Used may be a four letter word among publishers and developers due to the constraints preowned games and a hits-driven market has put on the industry. But despite risk aversion and other drawbacks, have gamers benefitted more than they have lost by the resulting ecosystem that the used game market has created?
Used games are evil. That is the common belief amongst the developers and publishers of the game industry. Retail stores make a huge chunk of profit that the actual game creators don't get a piece of. And many point to this lost revenue as the reason publishers have been forced to become more hits-driven and more risk averse.
"It's killing single player games in particular, because they will get preowned, and it means your day one sales are it, making them super high risk," David Braben, the developer behind Elite and Kinectimals, said in an interview with Gamasutra earlier this year.
The sales data supports Braben. If one examines data on the top ten selling games in the U.S. of each year, supplied by the NPD Group -- in particular this generation's life cycle of 2005 to 2011 -- the signs of successful risks are minimal.
The top 10 for 2011 were all sequels. If you argue Red Dead Redemption as a relaunch, it's the only thing close to new IP 2010.
In 2009 and 2008, Wii Fit and Wii Play were the only non-sequels. In 2007, we see Wii Play again, and the first Assassin's Creed; in 2006, we find Gears of War, as well as a game for Pixar's Cars; and both 2006 and 2005 featured Lego Star Wars as the only non-sequel.
If we consider film tie-ins like Cars and Lego Star Wars as not being truly original, that means in seven top 10 lists, the only non-sequel original games were Creed, Gears, Wii Fit, and Wii Play, which included a spare Wii Remote. That's four games out of 57, or a mere 7 percent.
This climate of sequel success does limit developers. "It’s much harder to introduce a new IP to the market," says Adam Badowski, managing director of CD Projekt RED, the developers behind The Witcher and its sequel. "And when you look at costs of developing a triple-A title, this is an important factor when deciding what games to develop."
And like CD Projekt RED, other small developers feel that limitation. "You want to do whatever you want -- some art game -- but we are a business," says Jeremiah Slaczka, the creative director and cofounder of Scribblenauts developer 5th Cell. "We have 65 people right now and growing, so every month we have to be making money. We have to make games that we know are going to make money."
But this aversion to risk and the resulting hits-driven industry has also contributed to a complex ecosystem involving digital content -- an ecosystem that saw explosive growth in response to the used game market. And while less originality in games does not benefit developers or players, if you break down what other contributions used games have made to the industry, you find an ecosystem that may be more of a boon to the game industry and to the gamers that keep it all going.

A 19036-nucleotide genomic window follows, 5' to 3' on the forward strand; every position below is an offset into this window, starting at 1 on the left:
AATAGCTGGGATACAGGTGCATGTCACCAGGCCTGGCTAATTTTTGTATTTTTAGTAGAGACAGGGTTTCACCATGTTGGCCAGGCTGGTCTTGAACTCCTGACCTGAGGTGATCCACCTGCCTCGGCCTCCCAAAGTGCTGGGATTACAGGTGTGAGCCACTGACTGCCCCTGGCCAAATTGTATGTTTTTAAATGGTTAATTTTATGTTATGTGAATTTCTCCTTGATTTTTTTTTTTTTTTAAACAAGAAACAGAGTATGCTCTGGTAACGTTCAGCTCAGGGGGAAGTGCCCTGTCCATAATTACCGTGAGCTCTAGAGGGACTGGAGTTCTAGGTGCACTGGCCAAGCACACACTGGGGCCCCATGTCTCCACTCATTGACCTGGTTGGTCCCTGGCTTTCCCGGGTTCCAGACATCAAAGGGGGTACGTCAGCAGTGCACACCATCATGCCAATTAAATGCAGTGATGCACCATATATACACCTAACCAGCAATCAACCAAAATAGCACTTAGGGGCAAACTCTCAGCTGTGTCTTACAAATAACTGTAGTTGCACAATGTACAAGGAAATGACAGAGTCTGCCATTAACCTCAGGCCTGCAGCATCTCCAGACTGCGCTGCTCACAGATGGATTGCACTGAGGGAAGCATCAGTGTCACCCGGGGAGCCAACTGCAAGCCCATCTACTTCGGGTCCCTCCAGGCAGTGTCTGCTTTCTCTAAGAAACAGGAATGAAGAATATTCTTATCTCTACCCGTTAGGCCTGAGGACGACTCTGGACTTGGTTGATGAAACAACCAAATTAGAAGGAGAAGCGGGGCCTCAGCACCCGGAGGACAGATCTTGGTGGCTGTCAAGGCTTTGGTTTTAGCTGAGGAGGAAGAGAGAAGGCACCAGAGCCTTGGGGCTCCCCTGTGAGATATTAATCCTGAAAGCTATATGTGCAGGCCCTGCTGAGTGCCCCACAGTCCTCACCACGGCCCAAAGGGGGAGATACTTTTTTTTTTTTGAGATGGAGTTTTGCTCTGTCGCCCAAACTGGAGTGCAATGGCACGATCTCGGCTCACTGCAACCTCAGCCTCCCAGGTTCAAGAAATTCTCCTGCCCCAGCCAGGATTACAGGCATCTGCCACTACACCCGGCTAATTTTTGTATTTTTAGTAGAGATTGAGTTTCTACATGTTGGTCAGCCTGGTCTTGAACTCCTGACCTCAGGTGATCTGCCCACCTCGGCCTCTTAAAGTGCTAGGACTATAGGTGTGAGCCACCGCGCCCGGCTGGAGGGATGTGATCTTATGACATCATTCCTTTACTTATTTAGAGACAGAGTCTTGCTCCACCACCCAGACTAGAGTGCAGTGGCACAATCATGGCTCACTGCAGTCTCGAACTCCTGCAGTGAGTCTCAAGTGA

The concept of the used games market has become synonymous with Texas-based retailer GameStop. The company has 6,700 stores worldwide, with 4,500 of those in the U.S. "We are leading the industry. There's no one else who's doing a better job of discovery, in both the physical realm and the digital realm," says Tony Bartel, GameStop's president.
Used product was $2.6 billion of GameStop's revenue in fiscal 2011 (February 2011 to January 2012), which is 27.4 percent of the company's $9.5 billion in sales. And though new games sales brought in more revenue, $4 billion, used products provide the largest chunk of their profit, 46.6 percent in fiscal 2011.
"I don't understand why there isn't some sort of deal in place where a game store couldn't sell a used version of a game for the first 30 days," says Slaczka. Suggestions like a waiting point or a profit share have always met with a negative response from the company. Bartel countered that only 4 percent of preowned games sold were released in the last 60 days, and that publishers are getting something from it.
According to GameStop, 17 percent of its new sales -- overall -- are funded by trade in credit. "We are giving [consumers] 17 percent toward the purchase of [publishers'] games today," says Bartel. "We have that form of unfunded discount that we give to the publishers."
Additionally, according to GameStop, there was $1.2 billion in credit for 2011, of which 70 percent went to new game sales -- and the retailer sells 25 to 30 percent of the new games in U.S., the most of any retailer.
Bartel also pointed to the success of downloadable content at GameStop. The Mass Effect 3 launch was big at the retailer, with a 40 percent attach rate for the DLC, From Ashes, that GameStop pushed fans to buy. Says Bartel, "We are helping people to discover this great digital content, while enabling the sale of a new game through the use of our buy/sell/trade model."